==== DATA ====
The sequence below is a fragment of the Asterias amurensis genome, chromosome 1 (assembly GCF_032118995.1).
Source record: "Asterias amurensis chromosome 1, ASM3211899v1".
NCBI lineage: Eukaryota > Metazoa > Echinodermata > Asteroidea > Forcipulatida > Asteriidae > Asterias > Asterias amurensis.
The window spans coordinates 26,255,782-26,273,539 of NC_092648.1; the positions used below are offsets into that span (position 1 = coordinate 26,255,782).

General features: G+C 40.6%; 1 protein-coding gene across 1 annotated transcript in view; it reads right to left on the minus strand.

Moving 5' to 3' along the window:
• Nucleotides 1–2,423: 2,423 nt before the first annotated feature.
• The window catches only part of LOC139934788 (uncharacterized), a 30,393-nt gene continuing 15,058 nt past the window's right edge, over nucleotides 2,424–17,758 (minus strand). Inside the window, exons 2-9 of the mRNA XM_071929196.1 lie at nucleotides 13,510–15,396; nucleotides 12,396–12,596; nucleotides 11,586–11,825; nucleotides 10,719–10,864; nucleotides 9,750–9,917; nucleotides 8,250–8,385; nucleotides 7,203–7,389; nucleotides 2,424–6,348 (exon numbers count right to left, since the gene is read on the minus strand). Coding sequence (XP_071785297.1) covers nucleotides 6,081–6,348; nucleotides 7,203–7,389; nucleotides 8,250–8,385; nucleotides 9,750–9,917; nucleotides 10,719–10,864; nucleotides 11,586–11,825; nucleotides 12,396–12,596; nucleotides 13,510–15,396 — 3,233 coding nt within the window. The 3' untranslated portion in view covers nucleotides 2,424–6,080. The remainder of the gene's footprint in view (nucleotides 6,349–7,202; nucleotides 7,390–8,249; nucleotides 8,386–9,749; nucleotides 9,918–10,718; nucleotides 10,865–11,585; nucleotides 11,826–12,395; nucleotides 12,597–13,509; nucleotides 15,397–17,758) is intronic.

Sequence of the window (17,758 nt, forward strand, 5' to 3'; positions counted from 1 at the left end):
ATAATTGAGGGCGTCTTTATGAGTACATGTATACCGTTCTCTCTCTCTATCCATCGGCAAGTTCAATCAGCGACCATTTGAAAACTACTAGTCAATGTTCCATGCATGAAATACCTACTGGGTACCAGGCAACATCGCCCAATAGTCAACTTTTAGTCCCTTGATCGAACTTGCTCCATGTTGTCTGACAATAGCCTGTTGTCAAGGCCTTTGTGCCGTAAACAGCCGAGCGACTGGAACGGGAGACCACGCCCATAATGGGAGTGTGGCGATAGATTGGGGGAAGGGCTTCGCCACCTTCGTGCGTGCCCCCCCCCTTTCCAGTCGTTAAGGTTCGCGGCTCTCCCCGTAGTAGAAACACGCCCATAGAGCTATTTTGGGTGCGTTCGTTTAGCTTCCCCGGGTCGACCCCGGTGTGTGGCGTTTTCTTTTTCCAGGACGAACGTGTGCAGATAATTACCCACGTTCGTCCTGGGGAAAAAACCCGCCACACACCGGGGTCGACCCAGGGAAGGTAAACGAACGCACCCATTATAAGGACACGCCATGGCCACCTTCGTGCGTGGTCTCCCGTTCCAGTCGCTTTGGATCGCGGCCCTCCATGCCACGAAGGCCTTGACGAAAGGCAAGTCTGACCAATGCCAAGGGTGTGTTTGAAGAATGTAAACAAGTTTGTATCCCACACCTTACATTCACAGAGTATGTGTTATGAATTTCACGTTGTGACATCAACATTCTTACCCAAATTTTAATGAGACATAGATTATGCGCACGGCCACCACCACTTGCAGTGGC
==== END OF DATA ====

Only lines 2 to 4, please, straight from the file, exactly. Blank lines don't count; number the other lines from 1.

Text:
Source record: "Asterias amurensis chromosome 1, ASM3211899v1".
NCBI lineage: Eukaryota > Metazoa > Echinodermata > Asteroidea > Forcipulatida > Asteriidae > Asterias > Asterias amurensis.
The window spans coordinates 26,255,782-26,273,539 of NC_092648.1; the positions used below are offsets into that span (position 1 = coordinate 26,255,782).